3. Follow the instructions of any first responders who may be responding to your workplace incident.

During an Evacuation Alarm

  1. When alarms sound, take only your personal items with you (personal belongings refer to your coat, wallet or purse and any medication you require). You do not know how long you will be outside, and these items should be easily accessible to you.  
  2. Carry your ID and your employee badge with you as you exit the building. 
  3. Coffee cups and any containers with liquids must be left behind, as they pose a safety hazard in a crowded stairway.
  4. If you are physically unable to evacuate via the stairwells, please advise your Floor Warden and they will ensure a monitor is assigned to accompany you to the elevator lobby on your floor to await evacuation. Your location will be reported to the security desk by your Floor Warden.
  5. Once employees have evacuated the building, they should proceed to a mustering point and remain there until they have been told to disperse or return to work. 

72 Hour Kit Shopping List Items - Day Four:

  • Copies of important contact information include school, family/friends, insurance company, doctors, etc.
  • Special items such as prescription medication, infant formula, medical equipment
  • Whistle
  • Pocket Multi-tool 

Who Depends On You In 72? Community

Your community depends on you to help out before, during, and after emergencies. Consider becoming a part of a local community league, crime watch or non-government organization such as Red Cross. Many community based organizations need volunteers to assist in emergency preparedness activities including building awareness, staffing local resources that could be used if the worst was to happen like your local school gym or community hall. Attend a community CPR/First Aid class, become a member of the Amateur radio society or just get to know your neighbours as they will be your closest ally in the first few minutes of an emergency.   

What situation is your community in?  Take a look around your community to identify what your risks are, are you near a water source, near train tracks or an industrial area.  Once you know the risks in your community you can better plan for disaster events.  Find out what your municipality plans are, how they plan on communicating with the public during times of crisis, what plans you can access on line for your local area and who can you talk to ask more questions.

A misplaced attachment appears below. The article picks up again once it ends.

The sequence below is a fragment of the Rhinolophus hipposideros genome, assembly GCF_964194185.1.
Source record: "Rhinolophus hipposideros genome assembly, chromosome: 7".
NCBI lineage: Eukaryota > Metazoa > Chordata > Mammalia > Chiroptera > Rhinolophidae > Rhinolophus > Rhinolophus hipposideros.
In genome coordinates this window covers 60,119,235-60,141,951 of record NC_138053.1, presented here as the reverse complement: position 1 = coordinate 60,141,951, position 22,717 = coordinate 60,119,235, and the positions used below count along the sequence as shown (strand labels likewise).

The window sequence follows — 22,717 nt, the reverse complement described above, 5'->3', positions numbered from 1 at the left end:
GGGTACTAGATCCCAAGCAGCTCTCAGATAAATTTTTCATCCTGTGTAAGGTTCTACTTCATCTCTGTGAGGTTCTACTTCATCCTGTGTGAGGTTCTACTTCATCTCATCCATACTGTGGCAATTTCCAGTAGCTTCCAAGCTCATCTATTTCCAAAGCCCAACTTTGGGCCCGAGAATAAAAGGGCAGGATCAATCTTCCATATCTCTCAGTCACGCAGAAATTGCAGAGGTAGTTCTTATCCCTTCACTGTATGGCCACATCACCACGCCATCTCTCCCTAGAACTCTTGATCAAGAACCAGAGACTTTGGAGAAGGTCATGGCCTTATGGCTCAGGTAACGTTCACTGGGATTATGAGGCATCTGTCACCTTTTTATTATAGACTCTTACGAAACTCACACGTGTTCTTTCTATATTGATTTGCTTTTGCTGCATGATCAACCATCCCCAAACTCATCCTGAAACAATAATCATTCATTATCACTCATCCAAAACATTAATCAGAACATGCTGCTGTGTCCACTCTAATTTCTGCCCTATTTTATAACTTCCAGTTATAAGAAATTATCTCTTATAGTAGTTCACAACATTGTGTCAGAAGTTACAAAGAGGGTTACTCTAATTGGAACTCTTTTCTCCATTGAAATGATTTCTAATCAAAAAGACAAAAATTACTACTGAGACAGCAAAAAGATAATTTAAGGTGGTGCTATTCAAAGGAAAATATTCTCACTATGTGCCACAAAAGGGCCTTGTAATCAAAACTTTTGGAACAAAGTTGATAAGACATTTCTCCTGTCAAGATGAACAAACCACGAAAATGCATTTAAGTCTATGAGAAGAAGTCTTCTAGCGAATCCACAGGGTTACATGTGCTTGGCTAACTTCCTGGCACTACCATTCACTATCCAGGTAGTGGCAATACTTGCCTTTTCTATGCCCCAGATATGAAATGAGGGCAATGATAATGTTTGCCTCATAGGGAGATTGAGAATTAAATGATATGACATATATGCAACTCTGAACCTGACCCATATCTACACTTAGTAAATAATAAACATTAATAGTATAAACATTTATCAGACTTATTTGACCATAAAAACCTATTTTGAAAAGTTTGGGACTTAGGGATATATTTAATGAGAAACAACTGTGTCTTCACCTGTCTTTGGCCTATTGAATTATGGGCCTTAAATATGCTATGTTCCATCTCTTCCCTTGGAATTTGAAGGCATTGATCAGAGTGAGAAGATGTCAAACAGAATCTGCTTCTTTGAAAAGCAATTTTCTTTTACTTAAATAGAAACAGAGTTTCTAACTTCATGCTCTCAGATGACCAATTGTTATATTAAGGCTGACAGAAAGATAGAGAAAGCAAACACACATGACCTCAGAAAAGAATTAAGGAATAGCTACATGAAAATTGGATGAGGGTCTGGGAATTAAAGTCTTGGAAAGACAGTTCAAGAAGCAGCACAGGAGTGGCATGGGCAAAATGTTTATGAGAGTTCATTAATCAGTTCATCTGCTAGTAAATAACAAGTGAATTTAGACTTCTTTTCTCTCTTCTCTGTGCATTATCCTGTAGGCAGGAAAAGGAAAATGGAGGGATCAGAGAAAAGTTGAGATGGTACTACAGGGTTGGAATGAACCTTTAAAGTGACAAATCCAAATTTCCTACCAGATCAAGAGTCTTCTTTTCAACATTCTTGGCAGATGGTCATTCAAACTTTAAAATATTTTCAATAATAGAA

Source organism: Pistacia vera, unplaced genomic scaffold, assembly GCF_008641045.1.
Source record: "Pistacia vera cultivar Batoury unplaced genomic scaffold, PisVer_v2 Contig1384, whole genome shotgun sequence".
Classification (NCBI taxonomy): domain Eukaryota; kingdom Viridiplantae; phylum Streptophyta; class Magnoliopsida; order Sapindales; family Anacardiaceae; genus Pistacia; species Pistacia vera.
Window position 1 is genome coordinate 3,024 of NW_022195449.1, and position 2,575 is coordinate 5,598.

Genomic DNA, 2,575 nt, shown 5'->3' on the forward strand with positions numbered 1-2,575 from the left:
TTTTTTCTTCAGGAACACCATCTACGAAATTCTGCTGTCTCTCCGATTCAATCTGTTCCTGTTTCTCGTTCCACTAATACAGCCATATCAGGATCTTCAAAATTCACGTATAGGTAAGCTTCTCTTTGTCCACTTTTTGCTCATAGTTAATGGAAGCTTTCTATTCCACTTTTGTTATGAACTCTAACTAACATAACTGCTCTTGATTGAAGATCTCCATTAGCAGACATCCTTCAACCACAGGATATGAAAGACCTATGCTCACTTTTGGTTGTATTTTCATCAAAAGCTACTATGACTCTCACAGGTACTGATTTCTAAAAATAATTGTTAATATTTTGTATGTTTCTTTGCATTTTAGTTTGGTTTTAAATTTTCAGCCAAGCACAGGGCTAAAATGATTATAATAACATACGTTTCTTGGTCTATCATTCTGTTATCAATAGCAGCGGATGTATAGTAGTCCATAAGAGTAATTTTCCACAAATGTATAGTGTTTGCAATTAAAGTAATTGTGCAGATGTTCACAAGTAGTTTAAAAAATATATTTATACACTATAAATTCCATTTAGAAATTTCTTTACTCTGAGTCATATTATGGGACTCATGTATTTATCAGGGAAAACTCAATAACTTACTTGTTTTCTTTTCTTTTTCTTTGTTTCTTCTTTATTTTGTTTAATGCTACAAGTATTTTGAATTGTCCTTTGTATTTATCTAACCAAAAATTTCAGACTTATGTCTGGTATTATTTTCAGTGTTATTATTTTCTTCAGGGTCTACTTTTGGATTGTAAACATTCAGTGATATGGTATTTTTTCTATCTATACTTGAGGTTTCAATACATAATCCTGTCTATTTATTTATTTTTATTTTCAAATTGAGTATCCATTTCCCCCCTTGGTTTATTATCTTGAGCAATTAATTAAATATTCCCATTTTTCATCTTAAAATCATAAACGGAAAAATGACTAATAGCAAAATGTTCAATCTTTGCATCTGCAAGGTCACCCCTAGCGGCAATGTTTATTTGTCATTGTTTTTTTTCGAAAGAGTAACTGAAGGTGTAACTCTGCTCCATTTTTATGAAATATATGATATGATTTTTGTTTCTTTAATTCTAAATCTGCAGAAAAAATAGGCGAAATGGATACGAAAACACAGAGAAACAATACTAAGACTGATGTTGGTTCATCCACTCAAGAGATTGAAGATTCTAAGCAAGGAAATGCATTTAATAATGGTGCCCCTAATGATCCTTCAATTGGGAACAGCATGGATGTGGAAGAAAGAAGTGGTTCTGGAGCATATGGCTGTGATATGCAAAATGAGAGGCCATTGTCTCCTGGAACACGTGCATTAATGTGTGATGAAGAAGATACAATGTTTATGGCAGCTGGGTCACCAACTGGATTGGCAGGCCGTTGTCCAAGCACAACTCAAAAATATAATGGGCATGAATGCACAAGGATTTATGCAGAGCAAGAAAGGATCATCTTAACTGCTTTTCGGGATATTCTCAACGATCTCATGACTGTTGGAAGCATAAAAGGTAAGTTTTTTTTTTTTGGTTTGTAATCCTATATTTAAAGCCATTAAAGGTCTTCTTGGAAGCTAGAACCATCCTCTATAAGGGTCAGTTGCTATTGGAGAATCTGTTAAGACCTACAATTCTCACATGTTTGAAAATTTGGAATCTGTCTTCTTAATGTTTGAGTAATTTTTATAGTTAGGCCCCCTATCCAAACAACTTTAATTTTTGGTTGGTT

72 Hour Kit Shopping List Items - Day Three:

  • First Aid Kit
  • Extra keys to your cars and house
  • Cash in smaller bills and change for payphones, vending machines
  • Toilet Paper
  • Hand Sanitizer

Who Depends on You in 72? Animals

Your animal friends depend on you!  Pets are important members of our family and whether they large or small it is important to consider their needs when preparing for emergencies.  If your household needs to be evacuated you should make arrangements in case pets are not allowed in evacuation centres or hotels. Check to see if your animals can stay with local friends or family, and make a list of nearby hotels that accept pets and local animal boarding facilities.  Also consider their water, food and medication requirements when building your 72 hour kit. Don’t forget a toy or blanket for our animal kingdom companions as they will need some comfort items as well.  It is also important to have a recent copy of veterinary records in your kit, as well as to ensure that your pets have identification tags/marks/chips on them. If you are separated from your pets in an emergency, this will help reunite you with them as soon as possible.